Similar to Y Tu Mamá También, Children of Men (2006), adapted from the 1992 novel by P.D. James, is not strictly about one woman. It takes place in a dystopian near-future where humans can no longer reproduce and revolves around the government and rebels and refugees. The exception to the rule, a woman named Kee (Clare-Hope Ashitey), is going to have a child. Due to the state of the world, she has to keep her pregnancy a secret, and while a few people know, she is the only one who can truly feel and understand her position. In a scene very clearly evoking the birth of Christ, Kee eventually welcomes a daughter. With this, Cuarón references the most famously alone in her experience woman there is: the Virgin Mary.
Then there's Gravity, by far the most literal take on the theme. After the rest of her crew dies, Dr. Ryan Stone is left to figure out a way home from outer space. For much of the movie, all we see is Sandra Bullock and vast, endless space. She's alone with her thoughts, which include the death of her young daughter. Like Luisa in Y Tu Mamá También, Ryan moved physically away when there was something dark in her life. And there is a clear reference here too to the idea of birth: In one memorable shot, Ryan is shown floating around the space shuttle as though she's in a womb.
Roma spoilers ahead. The trail leads all the way to Roma. The Netflix film may be autobiographical, but the story is not centered around a boy version of Cuarón. It's focused on a fictionalized version of his own mother and nanny. Sofía is left by her husband and keeps the split a secret from her children. Meanwhile, Cleo is pregnant, away from her family, and without the baby's father. Eventually, she loses the baby, which happens not long before Sofía delivers the "we are always alone" line to her. Only now it seems, they may be together in their loneliness.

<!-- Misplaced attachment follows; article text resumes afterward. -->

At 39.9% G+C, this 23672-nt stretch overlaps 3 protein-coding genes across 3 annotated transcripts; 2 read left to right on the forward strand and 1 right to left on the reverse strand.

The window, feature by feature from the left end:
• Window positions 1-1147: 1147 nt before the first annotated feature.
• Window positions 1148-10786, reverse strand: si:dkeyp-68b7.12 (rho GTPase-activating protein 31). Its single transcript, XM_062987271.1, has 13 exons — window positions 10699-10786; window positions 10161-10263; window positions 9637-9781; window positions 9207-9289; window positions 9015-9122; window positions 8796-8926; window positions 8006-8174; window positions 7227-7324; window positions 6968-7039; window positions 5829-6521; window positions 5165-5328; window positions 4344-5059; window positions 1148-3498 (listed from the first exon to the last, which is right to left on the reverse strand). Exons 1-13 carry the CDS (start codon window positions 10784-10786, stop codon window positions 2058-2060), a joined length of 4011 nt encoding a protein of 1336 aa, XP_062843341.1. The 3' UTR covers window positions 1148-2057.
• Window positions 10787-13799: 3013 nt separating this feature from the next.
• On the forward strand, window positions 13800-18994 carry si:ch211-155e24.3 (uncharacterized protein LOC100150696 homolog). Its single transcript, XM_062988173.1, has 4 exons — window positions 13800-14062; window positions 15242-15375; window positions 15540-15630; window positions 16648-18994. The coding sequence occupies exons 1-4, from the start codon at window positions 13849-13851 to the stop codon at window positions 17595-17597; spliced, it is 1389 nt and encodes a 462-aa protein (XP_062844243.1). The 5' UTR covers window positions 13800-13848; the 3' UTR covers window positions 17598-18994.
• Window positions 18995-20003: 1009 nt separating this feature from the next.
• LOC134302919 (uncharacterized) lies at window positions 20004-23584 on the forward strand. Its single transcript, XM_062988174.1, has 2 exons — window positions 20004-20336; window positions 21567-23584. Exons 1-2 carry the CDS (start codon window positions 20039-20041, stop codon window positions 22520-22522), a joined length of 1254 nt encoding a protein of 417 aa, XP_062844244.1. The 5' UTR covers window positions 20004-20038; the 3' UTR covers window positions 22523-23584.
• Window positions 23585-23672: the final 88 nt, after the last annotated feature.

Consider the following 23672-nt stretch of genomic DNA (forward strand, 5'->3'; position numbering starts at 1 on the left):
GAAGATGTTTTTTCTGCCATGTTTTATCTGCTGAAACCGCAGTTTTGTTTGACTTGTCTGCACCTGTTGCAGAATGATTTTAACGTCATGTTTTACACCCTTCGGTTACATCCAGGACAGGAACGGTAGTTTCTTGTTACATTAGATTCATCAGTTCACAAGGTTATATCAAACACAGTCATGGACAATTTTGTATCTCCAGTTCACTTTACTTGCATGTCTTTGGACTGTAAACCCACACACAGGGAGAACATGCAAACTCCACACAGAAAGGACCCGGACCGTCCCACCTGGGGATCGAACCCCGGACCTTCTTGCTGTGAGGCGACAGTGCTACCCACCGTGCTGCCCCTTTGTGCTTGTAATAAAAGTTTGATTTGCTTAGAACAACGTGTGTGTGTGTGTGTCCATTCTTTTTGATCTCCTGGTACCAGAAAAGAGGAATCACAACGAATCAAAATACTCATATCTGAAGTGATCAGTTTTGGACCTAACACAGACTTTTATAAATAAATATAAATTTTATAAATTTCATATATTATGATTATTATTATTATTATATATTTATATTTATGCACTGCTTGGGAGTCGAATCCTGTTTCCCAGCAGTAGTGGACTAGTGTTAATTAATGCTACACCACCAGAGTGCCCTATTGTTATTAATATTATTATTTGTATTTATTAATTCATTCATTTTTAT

In all of the films, Cuarón uses a lot of symbolism. In Children of Men, Kee represents women being the givers of all life. In Gravity, Ryan is reborn after her journey when she climbs out of her ship into a body of water back on Earth. Y Tu Mamá También and Roma both show the ocean as purifying — Luisa swimming and staying behind at the beach after the boys leave, and Cleo rescuing Sofía's children after the loss of her own child. There are connections in travel, water, birth, and more — each instance allowing the woman to be fully on her own.
Some negative reviews of Roma argue that the women don't say enough and that we don't learn enough about Cleo. But a woman should not have to say everything in order for her to be authentic, and not everything has to be spoken aloud. (Plus, that symbolism we talked about? It's pretty loud.) On top of this, not every character or story has to be relatable for every audience member. While one person might see Y Tu Mamá También as a movie about two horny boys or determine that Roma doesn't give the maid character a voice, someone else will connect to Luisa's story or see themselves in Cleo. Gender — of the characters and of the viewer — is no small part of that. As is ethnicity, as is socioeconomic status. These films explore all of that, and it's the reason that they might feel very real to one person, while feeling incomplete to another. That's more than OK; it's welcome in a world where certain perspectives are shared so much more than others.
Cuarón's focus on women in his films is not an automatic indicator that they are all feminist masterpieces. There are arguments that Kee in Children of Men was exploited, and that Gravity defined Ryan by her motherhood. Still, the common thread that runs through the films is clear: A woman's inner psyche is worthy of exploration. She doesn't have to be loud. She doesn't have to make a grand point. She just has to be.